Inclusion Ideas Week 3: Lifelong Allies and Alliances for Diversity and Inclusion

Diversity and Inclusion (D&I) needs lifelong allies and alliances.

Just contemplating

The media courted us with images and stories of social injustice last year, and we as allies said a collective and passionate “I do.” We stood up to take on oppressive systems and make our workplaces and our society inclusive and equitable.

Time has passed, and we’ve experienced some highs and lows. We are facing some realities. It’s what we do outside of the view of the camera, it’s what we do after the protest is over, and it’s what we do day to day to bake our corporate statements into our corporate culture that determine the destinations on our D&I journey. Saying “I do” was an easy beginning, the daily work is layered, complex, and grinding. There is no miracle cure on the horizon. Diversity and inclusion is a difficult and heavy lift!

Inquiring Minds want to know. Minorities and traditionally excluded groups, want to know if we are in it for the long haul. They have long suffered exclusion, and although they’ve made progress, the long term commitment of allies is an issue.

Allies have the option of opting out when circumstances become too challenging, uncomfortable, and inconvenient for their liking. Think of Missy betrayal of Kizzy in Alex Haley’s “Roots”. Fair-weathered alliances and allies pose a risk to the success of D&I .

The key to long term commitment is to have a strong purpose, a “Powerful Why.” A “Powerful Why” endures and survives challenges. Allies must get clear on our “Why” —why we believe in inclusion and ensure the belief is strong enough to sustain us on this journey. Diversity and Inclusion needs committed allies.

Like marriage, D&I fairs better when there is a long term commitment defined more by day to day routine than Hallmark moments. Allies, our hearts must be in it and our hands and feet must be about the work through the good times and bad for our life times. Let’s be lifelong allies and build lifelong alliances for diversity and inclusion.

P.S.: As an African American woman, my learned and lived experiences and my heart confirm that ALL women, men, and children are endowed with inalienable rights, and every woman, man, and child has a responsibility to ensure each other those protections and privileges of those rights. Therefore, I, as an African American woman and an ally for other diverse identities, must work for inclusion wherever I am with whatever resources I have during my lifetime.

Recommended Resources: The Six Signature Traits of Inclusive Leadership

Roots is available on HBO and the 2016 Root Reboot is available on other sources. Kerra Bolton’s How to Help Your Black Friends Survive Watching the Roots Reboot is helpful aid.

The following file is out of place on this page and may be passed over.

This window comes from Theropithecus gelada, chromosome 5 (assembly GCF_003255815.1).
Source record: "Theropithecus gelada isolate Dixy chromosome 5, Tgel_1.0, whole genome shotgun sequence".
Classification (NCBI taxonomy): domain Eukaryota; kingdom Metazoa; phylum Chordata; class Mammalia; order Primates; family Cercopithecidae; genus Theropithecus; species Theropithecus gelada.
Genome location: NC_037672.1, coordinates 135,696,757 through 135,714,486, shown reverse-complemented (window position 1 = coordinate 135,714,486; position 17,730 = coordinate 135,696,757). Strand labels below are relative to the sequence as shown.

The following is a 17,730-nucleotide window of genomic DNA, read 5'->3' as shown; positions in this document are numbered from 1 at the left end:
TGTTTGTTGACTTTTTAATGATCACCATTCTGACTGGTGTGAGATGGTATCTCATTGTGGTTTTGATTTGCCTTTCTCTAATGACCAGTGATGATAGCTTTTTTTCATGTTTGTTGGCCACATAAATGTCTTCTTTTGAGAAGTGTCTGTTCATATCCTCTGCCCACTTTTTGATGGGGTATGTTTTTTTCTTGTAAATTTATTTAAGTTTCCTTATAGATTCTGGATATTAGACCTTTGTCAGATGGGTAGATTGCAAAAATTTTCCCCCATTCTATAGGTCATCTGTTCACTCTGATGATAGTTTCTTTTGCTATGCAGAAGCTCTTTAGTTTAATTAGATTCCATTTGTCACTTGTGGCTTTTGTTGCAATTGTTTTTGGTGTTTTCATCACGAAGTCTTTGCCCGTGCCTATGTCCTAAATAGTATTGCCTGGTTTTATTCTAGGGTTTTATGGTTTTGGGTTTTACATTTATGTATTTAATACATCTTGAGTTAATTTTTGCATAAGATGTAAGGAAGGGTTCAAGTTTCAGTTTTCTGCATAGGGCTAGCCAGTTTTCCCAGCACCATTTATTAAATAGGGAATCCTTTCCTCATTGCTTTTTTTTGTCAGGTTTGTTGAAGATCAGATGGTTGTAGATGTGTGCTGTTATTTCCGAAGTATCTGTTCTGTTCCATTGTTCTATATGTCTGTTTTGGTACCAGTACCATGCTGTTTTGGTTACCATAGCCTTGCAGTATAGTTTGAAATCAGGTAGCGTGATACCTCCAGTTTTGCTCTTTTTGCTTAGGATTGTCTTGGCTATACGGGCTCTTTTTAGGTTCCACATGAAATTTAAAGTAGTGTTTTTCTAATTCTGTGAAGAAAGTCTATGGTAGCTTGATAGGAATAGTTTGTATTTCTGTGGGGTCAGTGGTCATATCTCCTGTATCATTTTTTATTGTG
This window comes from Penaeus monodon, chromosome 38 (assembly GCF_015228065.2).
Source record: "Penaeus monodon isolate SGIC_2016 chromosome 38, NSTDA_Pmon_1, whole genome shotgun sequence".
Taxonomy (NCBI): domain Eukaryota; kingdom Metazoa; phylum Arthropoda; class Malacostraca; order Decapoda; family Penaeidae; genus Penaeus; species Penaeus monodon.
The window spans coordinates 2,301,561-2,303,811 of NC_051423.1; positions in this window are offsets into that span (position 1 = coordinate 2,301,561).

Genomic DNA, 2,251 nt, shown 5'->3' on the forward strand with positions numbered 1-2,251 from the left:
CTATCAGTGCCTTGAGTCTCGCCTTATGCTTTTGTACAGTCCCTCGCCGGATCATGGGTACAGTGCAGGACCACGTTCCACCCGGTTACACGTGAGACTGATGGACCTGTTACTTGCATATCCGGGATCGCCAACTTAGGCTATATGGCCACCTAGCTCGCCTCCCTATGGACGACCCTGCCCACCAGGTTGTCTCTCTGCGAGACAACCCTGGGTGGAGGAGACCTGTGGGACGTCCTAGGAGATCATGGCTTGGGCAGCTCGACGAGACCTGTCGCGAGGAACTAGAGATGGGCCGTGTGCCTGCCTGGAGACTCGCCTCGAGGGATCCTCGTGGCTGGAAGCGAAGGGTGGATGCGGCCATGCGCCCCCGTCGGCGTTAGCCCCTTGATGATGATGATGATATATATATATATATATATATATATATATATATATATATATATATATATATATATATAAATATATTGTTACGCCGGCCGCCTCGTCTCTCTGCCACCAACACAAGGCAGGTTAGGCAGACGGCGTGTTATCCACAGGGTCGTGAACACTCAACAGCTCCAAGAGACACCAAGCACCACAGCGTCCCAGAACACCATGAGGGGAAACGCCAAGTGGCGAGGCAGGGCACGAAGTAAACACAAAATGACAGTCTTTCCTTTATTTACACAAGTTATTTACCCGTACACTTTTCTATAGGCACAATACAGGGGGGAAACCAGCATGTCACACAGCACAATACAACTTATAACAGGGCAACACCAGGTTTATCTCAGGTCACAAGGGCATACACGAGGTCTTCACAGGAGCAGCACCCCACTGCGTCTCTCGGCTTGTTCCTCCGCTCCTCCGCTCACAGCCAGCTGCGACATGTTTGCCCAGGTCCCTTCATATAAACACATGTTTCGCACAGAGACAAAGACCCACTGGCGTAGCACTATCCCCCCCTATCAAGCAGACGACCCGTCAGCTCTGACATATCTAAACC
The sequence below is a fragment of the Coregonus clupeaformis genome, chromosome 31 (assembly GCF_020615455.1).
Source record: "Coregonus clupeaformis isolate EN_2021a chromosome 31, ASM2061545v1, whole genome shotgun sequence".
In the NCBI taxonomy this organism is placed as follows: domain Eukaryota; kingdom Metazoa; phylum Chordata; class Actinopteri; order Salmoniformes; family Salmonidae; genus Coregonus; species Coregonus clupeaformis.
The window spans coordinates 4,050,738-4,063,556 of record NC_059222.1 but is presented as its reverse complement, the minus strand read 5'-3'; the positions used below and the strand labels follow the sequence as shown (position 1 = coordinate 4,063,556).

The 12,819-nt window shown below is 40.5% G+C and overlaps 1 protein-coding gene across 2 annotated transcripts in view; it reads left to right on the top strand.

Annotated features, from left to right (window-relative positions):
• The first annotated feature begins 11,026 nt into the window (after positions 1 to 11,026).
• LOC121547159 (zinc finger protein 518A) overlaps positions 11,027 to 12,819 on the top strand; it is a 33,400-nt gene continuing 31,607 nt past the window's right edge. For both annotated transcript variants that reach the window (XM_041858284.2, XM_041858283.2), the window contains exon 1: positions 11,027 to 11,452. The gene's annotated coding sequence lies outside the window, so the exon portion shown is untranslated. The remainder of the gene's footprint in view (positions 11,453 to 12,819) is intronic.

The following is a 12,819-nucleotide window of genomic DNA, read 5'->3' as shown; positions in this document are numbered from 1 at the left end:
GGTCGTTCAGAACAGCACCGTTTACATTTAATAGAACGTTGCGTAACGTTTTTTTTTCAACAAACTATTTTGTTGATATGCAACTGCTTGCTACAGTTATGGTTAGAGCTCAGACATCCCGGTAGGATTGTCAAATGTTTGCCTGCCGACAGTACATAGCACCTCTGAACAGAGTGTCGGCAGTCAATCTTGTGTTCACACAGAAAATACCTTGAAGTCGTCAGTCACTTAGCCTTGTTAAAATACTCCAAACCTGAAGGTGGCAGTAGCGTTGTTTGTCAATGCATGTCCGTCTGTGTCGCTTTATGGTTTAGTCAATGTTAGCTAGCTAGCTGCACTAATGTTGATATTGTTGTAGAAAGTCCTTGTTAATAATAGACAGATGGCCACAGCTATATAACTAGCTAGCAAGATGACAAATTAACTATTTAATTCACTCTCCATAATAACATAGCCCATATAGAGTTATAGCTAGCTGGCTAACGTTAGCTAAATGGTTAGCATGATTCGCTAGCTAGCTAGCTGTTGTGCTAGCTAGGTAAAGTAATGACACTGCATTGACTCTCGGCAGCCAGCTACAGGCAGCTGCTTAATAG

Inspiring Minds With Inclusion Ideas

Inclusion Idea Week 2: Talk Shop

Inspiring Minds Idea

With all the hype around diversity and inclusion, we are now noticing and hopefully having more conversations with work colleagues of color and colleagues from underrepresented groups. This week make sure you engage include diverse colleagues in conversations other than workplace diversity. Talk shop.

Talking shop is a mutual opportunity to learn how each other are handling the new work challenges.

Here are a few conversation ideas:

Share what you are working on and ask what they are working on.

Email a work related article that you read, highlight a thought or two and ask what they think.

Ask their opinion on a work proposal.

Appreciating the whole being of a person means seeing their race, ethnicity, and other diverse identities, as well as their work skills and talents. Conversing and listening about work is one way to do that.

By getting to know the work and work ideas of diverse colleagues, we create opportunities. These opportunities challenge our stereotypes of who knows what and should be in what positions. These opportunities prepare us for more inclusive mentorships, sponsorships, and collaborations.

As individuals by talking shop to those of other races, genders, ages, and abilities, we help to build a more inclusive workplace.

This week’s Recommended Resource:

How to find the person who can help you get ahead at work | Carla Harris

The Inclusion Ideas for Everyday Inclusionists

Everyday Inclusionist Zenell

My intention is to make inclusion an everyday personal habit for me and to help others do the same. I am an Everyday Inclusionist, and I want to share with you an Inclusion Idea each week.

For the rest of 2021, each Sunday I will post a blog sharing a simple, everyday way to help us not just talk about inclusion but to be about the work of inclusion. It’s to help us see inclusion at the individual level and to not overlook the small personal acts of inclusion. I’ll end each blog with a quote or recommended resource.

I want you to comment on the idea, suggest other tips and ideas, and share the blog. I want to hear about you and your practice of Everyday Inclusion.

So here we go….

May 2, 2021

Inspiring Minds With Inclusion Ideas

Inclusion Idea for the Week: Just say “Hi.”

In a virtual meeting this week, arrive early, turn your camera on, smile, and greet each say teammate by name as they arrive. At some point during the meeting, send individual chat messages with a greeting as well.